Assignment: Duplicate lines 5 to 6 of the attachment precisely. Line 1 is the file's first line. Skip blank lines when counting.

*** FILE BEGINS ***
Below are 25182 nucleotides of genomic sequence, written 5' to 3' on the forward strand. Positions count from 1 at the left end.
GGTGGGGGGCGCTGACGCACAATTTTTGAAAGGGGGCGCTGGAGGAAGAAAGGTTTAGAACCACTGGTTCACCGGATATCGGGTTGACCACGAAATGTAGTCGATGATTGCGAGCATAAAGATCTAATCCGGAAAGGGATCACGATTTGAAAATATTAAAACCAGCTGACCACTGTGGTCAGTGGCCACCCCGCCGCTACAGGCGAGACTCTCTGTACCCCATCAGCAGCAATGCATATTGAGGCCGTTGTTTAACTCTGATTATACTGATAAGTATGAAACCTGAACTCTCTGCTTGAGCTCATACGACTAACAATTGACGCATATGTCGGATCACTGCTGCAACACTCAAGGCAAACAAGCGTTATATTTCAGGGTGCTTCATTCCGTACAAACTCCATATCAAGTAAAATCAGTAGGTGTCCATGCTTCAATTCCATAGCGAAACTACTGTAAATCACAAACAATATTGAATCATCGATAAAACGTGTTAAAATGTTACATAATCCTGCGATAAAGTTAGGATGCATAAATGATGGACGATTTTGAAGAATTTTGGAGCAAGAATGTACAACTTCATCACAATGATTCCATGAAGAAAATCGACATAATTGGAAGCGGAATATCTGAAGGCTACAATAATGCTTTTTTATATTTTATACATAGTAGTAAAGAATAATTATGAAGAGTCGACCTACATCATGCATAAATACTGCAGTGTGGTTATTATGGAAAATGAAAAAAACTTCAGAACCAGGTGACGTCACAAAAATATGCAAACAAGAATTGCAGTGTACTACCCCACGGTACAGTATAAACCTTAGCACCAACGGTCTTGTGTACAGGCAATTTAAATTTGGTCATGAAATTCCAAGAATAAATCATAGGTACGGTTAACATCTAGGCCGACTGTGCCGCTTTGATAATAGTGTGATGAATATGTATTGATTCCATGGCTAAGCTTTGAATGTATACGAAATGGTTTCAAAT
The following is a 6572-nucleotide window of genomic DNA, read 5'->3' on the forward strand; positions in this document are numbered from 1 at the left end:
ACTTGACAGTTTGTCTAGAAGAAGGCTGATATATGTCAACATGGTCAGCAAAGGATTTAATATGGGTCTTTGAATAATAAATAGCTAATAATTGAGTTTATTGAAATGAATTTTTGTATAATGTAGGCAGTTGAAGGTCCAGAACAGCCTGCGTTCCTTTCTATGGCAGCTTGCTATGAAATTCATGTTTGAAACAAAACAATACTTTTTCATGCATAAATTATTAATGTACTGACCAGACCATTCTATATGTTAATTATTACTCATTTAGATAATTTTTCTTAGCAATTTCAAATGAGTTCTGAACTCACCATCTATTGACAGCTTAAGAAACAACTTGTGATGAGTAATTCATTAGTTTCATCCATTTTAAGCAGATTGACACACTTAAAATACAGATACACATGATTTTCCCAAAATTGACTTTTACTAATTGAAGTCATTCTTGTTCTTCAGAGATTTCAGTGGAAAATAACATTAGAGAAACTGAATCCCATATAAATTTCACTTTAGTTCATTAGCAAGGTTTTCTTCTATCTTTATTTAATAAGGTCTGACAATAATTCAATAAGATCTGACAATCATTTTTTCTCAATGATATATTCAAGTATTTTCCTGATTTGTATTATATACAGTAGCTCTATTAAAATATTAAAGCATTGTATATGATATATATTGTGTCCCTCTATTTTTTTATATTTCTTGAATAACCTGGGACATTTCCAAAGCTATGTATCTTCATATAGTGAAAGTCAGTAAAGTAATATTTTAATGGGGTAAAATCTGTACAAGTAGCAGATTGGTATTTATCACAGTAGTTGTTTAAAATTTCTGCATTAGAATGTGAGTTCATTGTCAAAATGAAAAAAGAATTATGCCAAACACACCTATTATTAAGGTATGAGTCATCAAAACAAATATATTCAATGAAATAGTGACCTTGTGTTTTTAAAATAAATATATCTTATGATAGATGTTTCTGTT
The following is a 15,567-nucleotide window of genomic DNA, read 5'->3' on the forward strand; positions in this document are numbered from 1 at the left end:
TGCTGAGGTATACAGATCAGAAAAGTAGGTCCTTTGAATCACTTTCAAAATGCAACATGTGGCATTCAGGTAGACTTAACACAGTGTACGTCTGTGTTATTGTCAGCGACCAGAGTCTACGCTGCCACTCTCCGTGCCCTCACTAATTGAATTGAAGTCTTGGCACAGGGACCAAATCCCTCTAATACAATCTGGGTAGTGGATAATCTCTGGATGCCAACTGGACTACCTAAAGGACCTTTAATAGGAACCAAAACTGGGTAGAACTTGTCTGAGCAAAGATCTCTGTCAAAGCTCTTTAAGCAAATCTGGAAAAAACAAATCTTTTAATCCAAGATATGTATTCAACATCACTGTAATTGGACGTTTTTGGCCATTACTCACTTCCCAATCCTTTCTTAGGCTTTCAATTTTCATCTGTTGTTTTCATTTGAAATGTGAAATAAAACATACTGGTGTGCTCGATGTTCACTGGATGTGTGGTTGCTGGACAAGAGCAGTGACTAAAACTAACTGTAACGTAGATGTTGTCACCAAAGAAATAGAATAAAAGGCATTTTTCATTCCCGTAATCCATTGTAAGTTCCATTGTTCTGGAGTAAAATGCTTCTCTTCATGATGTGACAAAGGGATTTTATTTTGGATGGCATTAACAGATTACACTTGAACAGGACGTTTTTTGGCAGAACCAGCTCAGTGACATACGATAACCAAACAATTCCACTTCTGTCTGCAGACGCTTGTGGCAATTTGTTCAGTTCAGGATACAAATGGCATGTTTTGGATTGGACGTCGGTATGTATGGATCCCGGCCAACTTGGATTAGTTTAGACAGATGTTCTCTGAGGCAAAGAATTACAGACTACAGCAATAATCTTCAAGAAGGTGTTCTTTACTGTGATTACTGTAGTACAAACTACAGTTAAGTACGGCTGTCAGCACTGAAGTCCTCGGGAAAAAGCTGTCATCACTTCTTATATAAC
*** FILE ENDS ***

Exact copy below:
The following is a 15,567-nucleotide window of genomic DNA, read 5'->3' on the forward strand; positions in this document are numbered from 1 at the left end:
TGCTGAGGTATACAGATCAGAAAAGTAGGTCCTTTGAATCACTTTCAAAATGCAACATGTGGCATTCAGGTAGACTTAACACAGTGTACGTCTGTGTTATTGTCAGCGACCAGAGTCTACGCTGCCACTCTCCGTGCCCTCACTAATTGAATTGAAGTCTTGGCACAGGGACCAAATCCCTCTAATACAATCTGGGTAGTGGATAATCTCTGGATGCCAACTGGACTACCTAAAGGACCTTTAATAGGAACCAAAACTGGGTAGAACTTGTCTGAGCAAAGATCTCTGTCAAAGCTCTTTAAGCAAATCTGGAAAAAACAAATCTTTTAATCCAAGATATGTATTCAACATCACTGTAATTGGACGTTTTTGGCCATTACTCACTTCCCAATCCTTTCTTAGGCTTTCAATTTTCATCTGTTGTTTTCATTTGAAATGTGAAATAAAACATACTGGTGTGCTCGATGTTCACTGGATGTGTGGTTGCTGGACAAGAGCAGTGACTAAAACTAACTGTAACGTAGATGTTGTCACCAAAGAAATAGAATAAAAGGCATTTTTCATTCCCGTAATCCATTGTAAGTTCCATTGTTCTGGAGTAAAATGCTTCTCTTCATGATGTGACAAAGGGATTTTATTTTGGATGGCATTAACAGATTACACTTGAACAGGACGTTTTTTGGCAGAACCAGCTCAGTGACATACGATAACCAAACAATTCCACTTCTGTCTGCAGACGCTTGTGGCAATTTGTTCAGTTCAGGATACAAATGGCATGTTTTGGATTGGACGTCGGTATGTATGGATCCCGGCCAACTTGGATTAGTTTAGACAGATGTTCTCTGAGGCAAAGAATTACAGACTACAGCAATAATCTTCAAGAAGGTGTTCTTTACTGTGATTACTGTAGTACAAACTACAGTTAAGTACGGCTGTCAGCACTGAAGTCCTCGGGAAAAAGCTGTCATCACTTCTTATATAAC